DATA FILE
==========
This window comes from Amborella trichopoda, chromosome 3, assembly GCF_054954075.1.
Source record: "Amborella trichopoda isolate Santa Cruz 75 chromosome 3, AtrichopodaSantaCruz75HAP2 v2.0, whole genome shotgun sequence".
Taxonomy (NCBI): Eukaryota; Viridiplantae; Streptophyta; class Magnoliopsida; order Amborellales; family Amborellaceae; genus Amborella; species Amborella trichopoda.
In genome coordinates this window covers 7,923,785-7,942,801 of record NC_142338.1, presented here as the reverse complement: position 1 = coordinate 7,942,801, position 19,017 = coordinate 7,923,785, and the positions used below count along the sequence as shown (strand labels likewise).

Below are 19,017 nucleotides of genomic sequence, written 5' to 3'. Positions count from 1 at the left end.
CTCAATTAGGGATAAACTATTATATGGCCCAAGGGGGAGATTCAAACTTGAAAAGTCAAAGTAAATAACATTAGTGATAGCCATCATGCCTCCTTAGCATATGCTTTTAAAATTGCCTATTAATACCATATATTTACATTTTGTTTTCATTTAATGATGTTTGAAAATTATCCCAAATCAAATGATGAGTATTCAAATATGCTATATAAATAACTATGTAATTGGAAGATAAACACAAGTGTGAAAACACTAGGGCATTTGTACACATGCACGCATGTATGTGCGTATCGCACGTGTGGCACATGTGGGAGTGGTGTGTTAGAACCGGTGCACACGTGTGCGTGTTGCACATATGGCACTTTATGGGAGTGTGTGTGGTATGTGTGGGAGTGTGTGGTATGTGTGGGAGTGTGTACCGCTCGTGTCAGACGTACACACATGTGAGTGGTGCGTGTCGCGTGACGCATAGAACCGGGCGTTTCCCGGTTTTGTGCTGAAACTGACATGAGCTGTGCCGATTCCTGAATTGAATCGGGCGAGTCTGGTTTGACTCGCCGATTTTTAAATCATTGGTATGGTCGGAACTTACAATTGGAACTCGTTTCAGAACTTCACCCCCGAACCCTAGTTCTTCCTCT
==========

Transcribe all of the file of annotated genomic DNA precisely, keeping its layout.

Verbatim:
This window comes from Amborella trichopoda, chromosome 3, assembly GCF_054954075.1.
Source record: "Amborella trichopoda isolate Santa Cruz 75 chromosome 3, AtrichopodaSantaCruz75HAP2 v2.0, whole genome shotgun sequence".
Taxonomy (NCBI): Eukaryota; Viridiplantae; Streptophyta; class Magnoliopsida; order Amborellales; family Amborellaceae; genus Amborella; species Amborella trichopoda.
In genome coordinates this window covers 7,923,785-7,942,801 of record NC_142338.1, presented here as the reverse complement: position 1 = coordinate 7,942,801, position 19,017 = coordinate 7,923,785, and the positions used below count along the sequence as shown (strand labels likewise).

Below are 19,017 nucleotides of genomic sequence, written 5' to 3'. Positions count from 1 at the left end.
CTCAATTAGGGATAAACTATTATATGGCCCAAGGGGGAGATTCAAACTTGAAAAGTCAAAGTAAATAACATTAGTGATAGCCATCATGCCTCCTTAGCATATGCTTTTAAAATTGCCTATTAATACCATATATTTACATTTTGTTTTCATTTAATGATGTTTGAAAATTATCCCAAATCAAATGATGAGTATTCAAATATGCTATATAAATAACTATGTAATTGGAAGATAAACACAAGTGTGAAAACACTAGGGCATTTGTACACATGCACGCATGTATGTGCGTATCGCACGTGTGGCACATGTGGGAGTGGTGTGTTAGAACCGGTGCACACGTGTGCGTGTTGCACATATGGCACTTTATGGGAGTGTGTGTGGTATGTGTGGGAGTGTGTGGTATGTGTGGGAGTGTGTACCGCTCGTGTCAGACGTACACACATGTGAGTGGTGCGTGTCGCGTGACGCATAGAACCGGGCGTTTCCCGGTTTTGTGCTGAAACTGACATGAGCTGTGCCGATTCCTGAATTGAATCGGGCGAGTCTGGTTTGACTCGCCGATTTTTAAATCATTGGTATGGTCGGAACTTACAATTGGAACTCGTTTCAGAACTTCACCCCCGAACCCTAGTTCTTCCTCT